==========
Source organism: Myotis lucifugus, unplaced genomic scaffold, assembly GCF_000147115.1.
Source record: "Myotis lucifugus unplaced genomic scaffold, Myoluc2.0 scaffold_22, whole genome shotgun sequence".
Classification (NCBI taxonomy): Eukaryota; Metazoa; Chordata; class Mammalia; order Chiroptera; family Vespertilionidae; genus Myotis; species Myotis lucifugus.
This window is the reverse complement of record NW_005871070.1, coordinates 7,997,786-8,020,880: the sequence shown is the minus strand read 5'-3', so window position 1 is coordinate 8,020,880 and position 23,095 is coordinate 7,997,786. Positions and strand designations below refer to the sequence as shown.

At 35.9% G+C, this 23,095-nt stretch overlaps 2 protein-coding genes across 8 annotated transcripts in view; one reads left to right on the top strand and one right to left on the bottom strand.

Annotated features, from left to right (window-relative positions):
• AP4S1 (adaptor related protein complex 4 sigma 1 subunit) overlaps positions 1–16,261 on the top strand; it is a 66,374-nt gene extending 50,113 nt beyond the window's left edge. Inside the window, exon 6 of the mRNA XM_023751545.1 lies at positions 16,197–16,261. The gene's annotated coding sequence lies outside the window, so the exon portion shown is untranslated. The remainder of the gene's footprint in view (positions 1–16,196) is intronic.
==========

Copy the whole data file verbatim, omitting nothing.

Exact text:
Source organism: Myotis lucifugus, unplaced genomic scaffold, assembly GCF_000147115.1.
Source record: "Myotis lucifugus unplaced genomic scaffold, Myoluc2.0 scaffold_22, whole genome shotgun sequence".
Classification (NCBI taxonomy): Eukaryota; Metazoa; Chordata; class Mammalia; order Chiroptera; family Vespertilionidae; genus Myotis; species Myotis lucifugus.
This window is the reverse complement of record NW_005871070.1, coordinates 7,997,786-8,020,880: the sequence shown is the minus strand read 5'-3', so window position 1 is coordinate 8,020,880 and position 23,095 is coordinate 7,997,786. Positions and strand designations below refer to the sequence as shown.

At 35.9% G+C, this 23,095-nt stretch overlaps 2 protein-coding genes across 8 annotated transcripts in view; one reads left to right on the top strand and one right to left on the bottom strand.

Annotated features, from left to right (window-relative positions):
• AP4S1 (adaptor related protein complex 4 sigma 1 subunit) overlaps positions 1–16,261 on the top strand; it is a 66,374-nt gene extending 50,113 nt beyond the window's left edge. Inside the window, exon 6 of the mRNA XM_023751545.1 lies at positions 16,197–16,261. The gene's annotated coding sequence lies outside the window, so the exon portion shown is untranslated. The remainder of the gene's footprint in view (positions 1–16,196) is intronic.